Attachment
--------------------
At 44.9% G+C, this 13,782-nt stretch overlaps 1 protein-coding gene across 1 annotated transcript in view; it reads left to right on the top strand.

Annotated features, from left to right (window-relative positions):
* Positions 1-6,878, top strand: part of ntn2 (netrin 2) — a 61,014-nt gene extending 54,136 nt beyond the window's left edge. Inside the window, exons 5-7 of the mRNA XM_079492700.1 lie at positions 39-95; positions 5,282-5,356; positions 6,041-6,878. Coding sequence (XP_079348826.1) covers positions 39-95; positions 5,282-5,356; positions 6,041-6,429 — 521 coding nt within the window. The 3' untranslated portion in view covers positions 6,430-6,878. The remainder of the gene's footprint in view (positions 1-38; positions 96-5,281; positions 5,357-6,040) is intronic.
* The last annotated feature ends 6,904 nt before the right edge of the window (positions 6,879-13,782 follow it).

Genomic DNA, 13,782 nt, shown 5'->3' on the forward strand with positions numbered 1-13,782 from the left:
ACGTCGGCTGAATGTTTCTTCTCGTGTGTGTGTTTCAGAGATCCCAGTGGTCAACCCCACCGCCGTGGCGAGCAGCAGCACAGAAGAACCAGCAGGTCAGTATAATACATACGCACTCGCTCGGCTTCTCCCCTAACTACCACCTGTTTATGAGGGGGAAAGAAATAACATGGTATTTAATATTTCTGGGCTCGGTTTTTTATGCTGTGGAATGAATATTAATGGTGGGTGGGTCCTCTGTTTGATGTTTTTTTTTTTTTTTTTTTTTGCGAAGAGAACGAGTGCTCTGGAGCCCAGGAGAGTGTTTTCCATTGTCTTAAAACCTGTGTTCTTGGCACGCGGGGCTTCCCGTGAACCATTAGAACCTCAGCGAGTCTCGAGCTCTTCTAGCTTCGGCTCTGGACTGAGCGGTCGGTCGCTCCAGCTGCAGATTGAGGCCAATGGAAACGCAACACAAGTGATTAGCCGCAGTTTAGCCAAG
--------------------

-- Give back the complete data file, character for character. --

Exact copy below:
At 44.9% G+C, this 13,782-nt stretch overlaps 1 protein-coding gene across 1 annotated transcript in view; it reads left to right on the top strand.

Annotated features, from left to right (window-relative positions):
* Positions 1-6,878, top strand: part of ntn2 (netrin 2) — a 61,014-nt gene extending 54,136 nt beyond the window's left edge. Inside the window, exons 5-7 of the mRNA XM_079492700.1 lie at positions 39-95; positions 5,282-5,356; positions 6,041-6,878. Coding sequence (XP_079348826.1) covers positions 39-95; positions 5,282-5,356; positions 6,041-6,429 — 521 coding nt within the window. The 3' untranslated portion in view covers positions 6,430-6,878. The remainder of the gene's footprint in view (positions 1-38; positions 96-5,281; positions 5,357-6,040) is intronic.
* The last annotated feature ends 6,904 nt before the right edge of the window (positions 6,879-13,782 follow it).

Genomic DNA, 13,782 nt, shown 5'->3' on the forward strand with positions numbered 1-13,782 from the left:
ACGTCGGCTGAATGTTTCTTCTCGTGTGTGTGTTTCAGAGATCCCAGTGGTCAACCCCACCGCCGTGGCGAGCAGCAGCACAGAAGAACCAGCAGGTCAGTATAATACATACGCACTCGCTCGGCTTCTCCCCTAACTACCACCTGTTTATGAGGGGGAAAGAAATAACATGGTATTTAATATTTCTGGGCTCGGTTTTTTATGCTGTGGAATGAATATTAATGGTGGGTGGGTCCTCTGTTTGATGTTTTTTTTTTTTTTTTTTTTTGCGAAGAGAACGAGTGCTCTGGAGCCCAGGAGAGTGTTTTCCATTGTCTTAAAACCTGTGTTCTTGGCACGCGGGGCTTCCCGTGAACCATTAGAACCTCAGCGAGTCTCGAGCTCTTCTAGCTTCGGCTCTGGACTGAGCGGTCGGTCGCTCCAGCTGCAGATTGAGGCCAATGGAAACGCAACACAAGTGATTAGCCGCAGTTTAGCCAAG